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Taking up Hilda’s Torch: Robert Green’s account of his contribution to the 1988/9 Hinkley C Inquiry.

4th February 2023

This is an interesting insight both into the Inquiry and the background to nuclear power in the UK.  The information and comments are as relevant today as they were all those years ago. TakingUpHildasTorch.

Hilda Murrell (born in 1906) was a British rose grower, naturalist, diarist and campaigner against nuclear power and nuclear weapons.  She was murdered in 1984 in disputed circumstances.

Having predicted the 1973 oil crisis, Murrell became increasingly concerned by the hazards posed by nuclear energy and weapons. She began to research this highly technical field and in 1978 wrote a paper entitled “What Price Nuclear Power?” in which she challenged the economics of the civil nuclear industry.  After the 1979 US accident at Three Mile Island, she turned her attention to safety aspects and homed in on the problem of radioactive waste, the disposal of which she concluded was the industry’s Achilles’ heel.

In 1982 the Department of the Environment published a white paper on the British Government’s policy on radioactive waste management.  Murrell, now in her late 70s, wrote a critique of it which she developed into her submission “An Ordinary Citizen’s View of Radioactive Waste Management” to the first formal planning inquiry into a nuclear power plant in Britain, the Sizewell B Pressurised Water Reactor in Suffolk.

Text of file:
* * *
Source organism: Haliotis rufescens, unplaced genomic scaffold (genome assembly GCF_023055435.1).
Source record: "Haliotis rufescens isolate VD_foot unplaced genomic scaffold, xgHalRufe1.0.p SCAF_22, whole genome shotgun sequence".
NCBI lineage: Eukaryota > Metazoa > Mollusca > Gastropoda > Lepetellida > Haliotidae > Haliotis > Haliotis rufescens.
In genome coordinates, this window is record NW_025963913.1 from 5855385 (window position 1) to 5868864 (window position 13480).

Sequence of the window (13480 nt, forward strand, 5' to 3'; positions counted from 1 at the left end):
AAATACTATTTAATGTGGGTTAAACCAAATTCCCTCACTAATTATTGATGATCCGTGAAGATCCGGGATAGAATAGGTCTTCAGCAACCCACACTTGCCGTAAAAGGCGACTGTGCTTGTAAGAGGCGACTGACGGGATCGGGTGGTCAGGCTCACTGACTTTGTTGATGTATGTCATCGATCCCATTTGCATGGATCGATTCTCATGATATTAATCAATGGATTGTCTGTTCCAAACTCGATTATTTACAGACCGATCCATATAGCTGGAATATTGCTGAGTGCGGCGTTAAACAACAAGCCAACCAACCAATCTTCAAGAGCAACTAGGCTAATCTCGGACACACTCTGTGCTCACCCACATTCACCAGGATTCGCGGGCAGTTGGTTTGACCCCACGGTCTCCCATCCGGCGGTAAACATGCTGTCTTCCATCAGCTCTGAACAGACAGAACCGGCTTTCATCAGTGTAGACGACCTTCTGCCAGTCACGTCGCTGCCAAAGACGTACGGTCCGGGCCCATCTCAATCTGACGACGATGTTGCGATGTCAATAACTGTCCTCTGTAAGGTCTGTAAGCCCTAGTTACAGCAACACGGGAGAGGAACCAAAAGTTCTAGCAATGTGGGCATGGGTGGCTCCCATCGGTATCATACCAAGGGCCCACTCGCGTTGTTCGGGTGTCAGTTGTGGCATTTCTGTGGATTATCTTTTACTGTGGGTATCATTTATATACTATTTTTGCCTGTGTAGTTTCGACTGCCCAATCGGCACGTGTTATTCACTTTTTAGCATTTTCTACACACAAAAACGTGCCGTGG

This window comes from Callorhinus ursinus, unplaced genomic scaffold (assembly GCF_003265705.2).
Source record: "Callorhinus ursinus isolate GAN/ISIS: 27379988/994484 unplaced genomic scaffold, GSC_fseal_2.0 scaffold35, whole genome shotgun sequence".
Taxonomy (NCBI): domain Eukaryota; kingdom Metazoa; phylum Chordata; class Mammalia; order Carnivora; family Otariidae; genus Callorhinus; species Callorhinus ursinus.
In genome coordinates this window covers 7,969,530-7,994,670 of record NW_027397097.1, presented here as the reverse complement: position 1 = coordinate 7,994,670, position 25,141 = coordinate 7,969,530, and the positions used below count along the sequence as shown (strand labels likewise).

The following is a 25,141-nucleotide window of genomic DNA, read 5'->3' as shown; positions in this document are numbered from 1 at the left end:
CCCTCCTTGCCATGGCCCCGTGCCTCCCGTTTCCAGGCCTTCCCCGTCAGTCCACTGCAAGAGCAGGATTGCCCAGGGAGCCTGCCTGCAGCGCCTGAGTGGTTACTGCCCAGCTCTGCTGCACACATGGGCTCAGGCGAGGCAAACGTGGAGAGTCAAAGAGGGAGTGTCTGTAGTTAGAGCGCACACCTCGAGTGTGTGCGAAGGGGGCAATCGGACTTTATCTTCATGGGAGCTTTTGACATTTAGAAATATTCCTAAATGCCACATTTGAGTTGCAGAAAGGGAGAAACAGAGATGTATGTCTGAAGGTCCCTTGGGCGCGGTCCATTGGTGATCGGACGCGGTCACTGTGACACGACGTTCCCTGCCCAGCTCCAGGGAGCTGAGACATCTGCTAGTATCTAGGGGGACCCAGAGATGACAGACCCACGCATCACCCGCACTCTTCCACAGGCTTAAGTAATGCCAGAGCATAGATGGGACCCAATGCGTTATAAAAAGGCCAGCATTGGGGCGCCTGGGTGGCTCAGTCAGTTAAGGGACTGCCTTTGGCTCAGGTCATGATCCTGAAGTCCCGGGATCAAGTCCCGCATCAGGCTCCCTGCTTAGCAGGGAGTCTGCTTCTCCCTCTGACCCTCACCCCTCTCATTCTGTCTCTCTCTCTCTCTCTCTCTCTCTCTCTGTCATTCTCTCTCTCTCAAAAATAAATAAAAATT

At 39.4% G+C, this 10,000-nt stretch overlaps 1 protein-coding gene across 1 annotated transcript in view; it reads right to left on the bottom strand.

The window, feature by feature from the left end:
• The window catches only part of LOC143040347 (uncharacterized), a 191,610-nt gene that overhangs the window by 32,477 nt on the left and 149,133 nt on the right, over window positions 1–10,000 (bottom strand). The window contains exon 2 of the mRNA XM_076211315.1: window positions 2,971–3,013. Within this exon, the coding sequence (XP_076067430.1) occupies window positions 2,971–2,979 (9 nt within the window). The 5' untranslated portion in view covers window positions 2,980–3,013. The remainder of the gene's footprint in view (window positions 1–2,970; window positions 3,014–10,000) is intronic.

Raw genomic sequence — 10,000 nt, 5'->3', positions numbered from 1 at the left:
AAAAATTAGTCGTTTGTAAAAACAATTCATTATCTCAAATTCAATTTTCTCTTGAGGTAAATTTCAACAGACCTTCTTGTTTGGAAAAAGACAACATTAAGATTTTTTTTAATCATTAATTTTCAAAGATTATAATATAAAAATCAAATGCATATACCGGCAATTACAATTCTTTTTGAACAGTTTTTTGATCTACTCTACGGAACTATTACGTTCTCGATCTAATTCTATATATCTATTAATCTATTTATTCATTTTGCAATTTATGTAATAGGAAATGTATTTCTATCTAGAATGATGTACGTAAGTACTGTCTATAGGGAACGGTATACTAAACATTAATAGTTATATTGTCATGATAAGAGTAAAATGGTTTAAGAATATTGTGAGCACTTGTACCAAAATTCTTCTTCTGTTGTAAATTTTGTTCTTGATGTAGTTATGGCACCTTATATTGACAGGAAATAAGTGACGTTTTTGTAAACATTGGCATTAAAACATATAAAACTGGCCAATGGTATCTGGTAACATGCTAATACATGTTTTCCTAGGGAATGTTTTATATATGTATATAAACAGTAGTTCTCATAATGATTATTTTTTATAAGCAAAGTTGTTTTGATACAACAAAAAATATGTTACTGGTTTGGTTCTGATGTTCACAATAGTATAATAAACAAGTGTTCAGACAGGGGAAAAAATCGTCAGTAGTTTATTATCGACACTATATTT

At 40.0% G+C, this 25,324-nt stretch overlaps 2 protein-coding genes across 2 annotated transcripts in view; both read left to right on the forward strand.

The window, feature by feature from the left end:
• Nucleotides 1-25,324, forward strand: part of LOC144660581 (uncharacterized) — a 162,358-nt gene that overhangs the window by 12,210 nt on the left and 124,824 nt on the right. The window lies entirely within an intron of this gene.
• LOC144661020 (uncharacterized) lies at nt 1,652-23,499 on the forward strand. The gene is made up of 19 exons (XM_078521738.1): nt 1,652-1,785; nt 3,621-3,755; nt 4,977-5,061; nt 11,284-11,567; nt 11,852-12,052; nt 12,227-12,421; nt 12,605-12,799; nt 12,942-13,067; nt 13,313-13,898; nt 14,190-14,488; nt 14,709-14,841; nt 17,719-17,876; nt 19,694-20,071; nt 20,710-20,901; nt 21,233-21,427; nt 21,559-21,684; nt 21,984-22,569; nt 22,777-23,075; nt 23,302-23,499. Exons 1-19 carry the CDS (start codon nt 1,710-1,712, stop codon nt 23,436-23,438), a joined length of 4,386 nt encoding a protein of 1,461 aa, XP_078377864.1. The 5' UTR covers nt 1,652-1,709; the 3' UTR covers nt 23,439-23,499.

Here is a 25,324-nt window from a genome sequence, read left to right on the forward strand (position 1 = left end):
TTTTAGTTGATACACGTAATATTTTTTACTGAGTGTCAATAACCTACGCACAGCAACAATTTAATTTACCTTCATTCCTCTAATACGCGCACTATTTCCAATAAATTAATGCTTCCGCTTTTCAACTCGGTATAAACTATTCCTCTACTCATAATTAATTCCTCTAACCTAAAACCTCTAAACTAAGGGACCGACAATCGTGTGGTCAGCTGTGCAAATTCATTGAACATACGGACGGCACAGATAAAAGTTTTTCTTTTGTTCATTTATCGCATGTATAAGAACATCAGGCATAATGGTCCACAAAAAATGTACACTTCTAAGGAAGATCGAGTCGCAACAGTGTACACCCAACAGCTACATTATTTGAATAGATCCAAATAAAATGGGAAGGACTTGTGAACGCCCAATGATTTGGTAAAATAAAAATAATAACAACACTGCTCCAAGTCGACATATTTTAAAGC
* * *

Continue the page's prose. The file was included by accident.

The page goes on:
She was scheduled to present her paper at the Sizewell B Inquiry, but on 21 March 1984 her home in Shrewsbury was burgled and a small amount of cash was taken.  She was then abducted in her own car.  Though the vehicle was soon reported abandoned in a country lane five miles outside Shrewsbury, the Police took another three days to find her body in a copse across a field from her car.  Who killed her – and why – has been the subject of books and films.  The conviction in 2005 of a man for her abduction and murder failed to answer many of the questions surrounding her death.

The reasons for this enduring enquiry are exposed at length in ‘A Thorn In Their Side’, a book published in 2012.  The author is Hilda’s nephew, Robert Green, with whom she had a close relationship and who was a commander in naval intelligence during the Falklands war. He has followed and chronicled the case meticulously.

Was this just a random, bungled burglary by a lone 16-year-old – as the police would have it – or was it an operation involving several individuals on behalf of a government agency, namely the security services?  Read more: The Guardian March 2012

Also see:


February 6, 2023 - Posted by | secrets,lies and civil liberties, UK

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